I have long been an advocate of tracking your recovery. I found that logging data allowed me to see my own growth as a progressed through recovery. I had my pulmonary embolism in 2008. There were no activity trackers available. I took walks that I timed, used a pedometer to count my steps, used a heart rate monitor watch, and measured my blood pressure. Each of these measurements was hand tracked in a paper notebook.
One of the best things about the Fit Bit One is that it is tiny and unobtrusive. In my picture you can see my Fit Bit inside of its rubber clip case. I wear it clipped to my bra. You can't even tell that it is on when I wear it. If you don't want it on your bra, or if you are a guy, you can wear it clipped on your pants waistband. Fit Bit and other brands also offer models that can be worn as a bracelet.
Activity trackers often have the ability to track steps, calories burned, exercise activities, floors climbed, calories consumed, and sleep patterns. Activity trackers also record time. This lets you see when you were active and how active you were at times throughout the day. (Check the specific models to see which of these features are available.) Most activity trackers, like my Fit Bit One, sync with a smart phone and computer so that all of the tracking data can be stored, analyzed, and compared. These features make activity trackers very useful for pulmonary embolism survivors.
You can also use this data to set recovery goals for yourself. Fit Bit and other trackers allow you to set personal activity goals. I started my Fit Bit One journey at 2,000 steps a day. It took a while to get that number every week. I then upped it to 2,500 steps a day. You can set goals for any of the things that Fit Bit measures (calories, floors climbed, active minutes, and etc.).
Another use for an activity tracker is to monitor weight during recovery and to assist in weight loss. Weight loss decreases the risk of future clots and is a common recommendation from the medical community. Fit Bit is able to track the calories that I eat and the calories that I am expending. I can set calorie goals based on my weight loss needs.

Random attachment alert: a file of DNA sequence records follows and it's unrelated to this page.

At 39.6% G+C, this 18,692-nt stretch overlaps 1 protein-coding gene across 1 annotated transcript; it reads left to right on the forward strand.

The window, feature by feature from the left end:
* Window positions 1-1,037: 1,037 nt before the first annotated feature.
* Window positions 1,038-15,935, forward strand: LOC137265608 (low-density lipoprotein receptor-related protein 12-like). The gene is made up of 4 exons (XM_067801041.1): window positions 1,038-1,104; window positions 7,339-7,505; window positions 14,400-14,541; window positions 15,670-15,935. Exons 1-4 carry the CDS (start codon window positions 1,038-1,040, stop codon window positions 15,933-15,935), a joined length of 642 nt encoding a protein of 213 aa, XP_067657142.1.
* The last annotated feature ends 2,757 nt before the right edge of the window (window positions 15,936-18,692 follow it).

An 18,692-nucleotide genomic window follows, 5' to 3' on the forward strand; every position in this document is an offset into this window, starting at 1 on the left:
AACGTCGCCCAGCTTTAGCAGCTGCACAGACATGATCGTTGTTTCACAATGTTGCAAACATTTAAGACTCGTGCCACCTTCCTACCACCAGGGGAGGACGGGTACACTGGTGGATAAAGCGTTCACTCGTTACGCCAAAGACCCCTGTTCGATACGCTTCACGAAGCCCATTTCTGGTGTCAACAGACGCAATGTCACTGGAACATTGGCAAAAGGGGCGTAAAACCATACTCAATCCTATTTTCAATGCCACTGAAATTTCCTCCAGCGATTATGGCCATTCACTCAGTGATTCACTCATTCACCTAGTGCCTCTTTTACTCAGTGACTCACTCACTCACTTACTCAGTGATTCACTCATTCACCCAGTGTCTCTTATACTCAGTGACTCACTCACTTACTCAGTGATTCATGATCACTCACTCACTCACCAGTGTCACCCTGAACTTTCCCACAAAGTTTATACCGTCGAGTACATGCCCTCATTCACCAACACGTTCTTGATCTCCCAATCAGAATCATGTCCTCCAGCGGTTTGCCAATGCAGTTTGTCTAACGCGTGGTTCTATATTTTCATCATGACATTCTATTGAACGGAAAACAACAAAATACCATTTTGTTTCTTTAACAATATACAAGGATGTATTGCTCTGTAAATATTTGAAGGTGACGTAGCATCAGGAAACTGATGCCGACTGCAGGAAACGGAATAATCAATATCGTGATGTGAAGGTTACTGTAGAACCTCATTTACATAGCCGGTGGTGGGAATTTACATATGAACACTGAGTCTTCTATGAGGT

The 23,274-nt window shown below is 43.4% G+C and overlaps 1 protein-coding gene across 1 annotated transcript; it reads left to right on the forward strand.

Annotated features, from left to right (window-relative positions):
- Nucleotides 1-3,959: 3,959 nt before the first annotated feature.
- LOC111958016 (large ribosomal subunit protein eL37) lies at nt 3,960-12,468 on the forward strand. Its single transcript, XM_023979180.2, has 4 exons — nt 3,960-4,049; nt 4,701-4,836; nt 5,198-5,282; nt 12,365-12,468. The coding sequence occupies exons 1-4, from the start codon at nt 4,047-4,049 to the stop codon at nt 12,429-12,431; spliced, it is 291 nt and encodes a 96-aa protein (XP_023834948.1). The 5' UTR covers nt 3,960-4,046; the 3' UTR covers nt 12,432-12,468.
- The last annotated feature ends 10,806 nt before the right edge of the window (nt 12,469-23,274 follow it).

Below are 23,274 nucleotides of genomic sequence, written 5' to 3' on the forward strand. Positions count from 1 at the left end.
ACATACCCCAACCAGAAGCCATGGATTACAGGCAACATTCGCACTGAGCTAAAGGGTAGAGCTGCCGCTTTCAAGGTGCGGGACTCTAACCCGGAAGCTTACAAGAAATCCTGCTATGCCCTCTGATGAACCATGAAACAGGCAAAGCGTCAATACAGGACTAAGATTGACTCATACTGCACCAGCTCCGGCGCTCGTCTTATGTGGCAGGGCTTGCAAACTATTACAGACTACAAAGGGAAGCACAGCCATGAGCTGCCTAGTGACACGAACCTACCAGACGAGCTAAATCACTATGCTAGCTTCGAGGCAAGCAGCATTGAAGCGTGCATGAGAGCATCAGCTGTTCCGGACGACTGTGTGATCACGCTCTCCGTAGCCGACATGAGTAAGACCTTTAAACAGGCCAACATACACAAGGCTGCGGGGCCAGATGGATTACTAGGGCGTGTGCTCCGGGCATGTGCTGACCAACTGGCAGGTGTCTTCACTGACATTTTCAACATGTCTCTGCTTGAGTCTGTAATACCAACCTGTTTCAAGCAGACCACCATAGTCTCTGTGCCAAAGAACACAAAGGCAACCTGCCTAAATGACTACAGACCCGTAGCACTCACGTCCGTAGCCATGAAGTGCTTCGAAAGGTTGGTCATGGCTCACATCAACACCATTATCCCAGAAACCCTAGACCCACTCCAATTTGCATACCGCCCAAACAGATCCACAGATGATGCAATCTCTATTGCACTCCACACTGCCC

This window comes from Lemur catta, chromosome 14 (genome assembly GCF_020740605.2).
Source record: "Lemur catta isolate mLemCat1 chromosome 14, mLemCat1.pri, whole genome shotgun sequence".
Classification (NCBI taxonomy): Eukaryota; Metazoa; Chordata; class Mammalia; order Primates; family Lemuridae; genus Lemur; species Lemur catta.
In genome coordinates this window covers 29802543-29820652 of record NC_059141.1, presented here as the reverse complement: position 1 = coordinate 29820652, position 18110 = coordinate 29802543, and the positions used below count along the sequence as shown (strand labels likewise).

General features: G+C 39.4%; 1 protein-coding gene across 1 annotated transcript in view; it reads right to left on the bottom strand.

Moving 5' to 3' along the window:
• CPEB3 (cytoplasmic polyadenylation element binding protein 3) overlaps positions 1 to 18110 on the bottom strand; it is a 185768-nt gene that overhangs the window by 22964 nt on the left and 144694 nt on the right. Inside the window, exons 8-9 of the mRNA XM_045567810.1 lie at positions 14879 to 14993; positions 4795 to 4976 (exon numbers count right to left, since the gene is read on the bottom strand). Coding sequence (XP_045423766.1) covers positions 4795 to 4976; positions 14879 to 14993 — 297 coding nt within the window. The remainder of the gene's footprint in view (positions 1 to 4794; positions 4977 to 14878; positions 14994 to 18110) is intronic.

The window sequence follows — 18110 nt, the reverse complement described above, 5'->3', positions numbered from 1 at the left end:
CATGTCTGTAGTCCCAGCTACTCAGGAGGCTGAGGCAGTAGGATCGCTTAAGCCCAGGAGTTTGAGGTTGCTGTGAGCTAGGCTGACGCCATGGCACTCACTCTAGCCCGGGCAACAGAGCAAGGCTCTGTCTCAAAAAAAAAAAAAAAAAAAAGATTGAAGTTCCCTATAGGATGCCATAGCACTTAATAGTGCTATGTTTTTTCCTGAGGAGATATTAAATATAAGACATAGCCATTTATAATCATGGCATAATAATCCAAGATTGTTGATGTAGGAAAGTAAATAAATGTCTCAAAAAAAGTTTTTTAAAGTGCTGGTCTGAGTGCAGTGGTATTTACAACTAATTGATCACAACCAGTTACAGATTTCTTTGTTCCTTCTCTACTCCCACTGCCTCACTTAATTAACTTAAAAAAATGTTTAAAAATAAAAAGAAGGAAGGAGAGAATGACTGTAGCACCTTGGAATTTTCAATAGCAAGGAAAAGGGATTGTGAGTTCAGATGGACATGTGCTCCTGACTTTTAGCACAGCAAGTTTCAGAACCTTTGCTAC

If you look at my Fit Bit dashboard you will see the graph in the upper left hand corner. This shows me the hours of the day on the bottom and then puts a line in whenever I walk throughout the day. i can also look at the floors that I climb or the calories that I burn. This lets me check myself to see if I am getting up enough throughout the day. You can see that on this day I didn't walk much after 6 PM or before 10:00 AM. The later steps were likely missing because I looked at my computer around 5 or 6 PM. The morning appears to have been largely inactive. This tells me that I need to review my activity throughout the day to ensure that I am moving. Individuals with a history of pulmonary embolism should move at least once every two hours. My Fit Bit keeps an eye on me and lets me know when I am not doing this well.
Throughout the day when I am not at my computer I use my iPhone to check on my progress. I can look at my Fit Bit but it doesn't give me as much data and I wear it clipped to my bra so I can't see it in public. The FitBit uses bluetooth to automatically update my iPhone as the day passes. While you dot have to have a phone to use it, it comes with a USB dongle to sync with a computer, I love that I don't have to think about it when it is set up with my iPhone.
Each of these lines can be tapped. When you tap the specific type of data, a chart comes up with a timeline. Like the computer program you are able to see how that measurement varied throughout the day. I find that simply watching steps to see when I have moved helps me to track myself. I work at home and making sure that I am moving throughout the day is important. This bit of feedback let's me know if I need to modify my habits.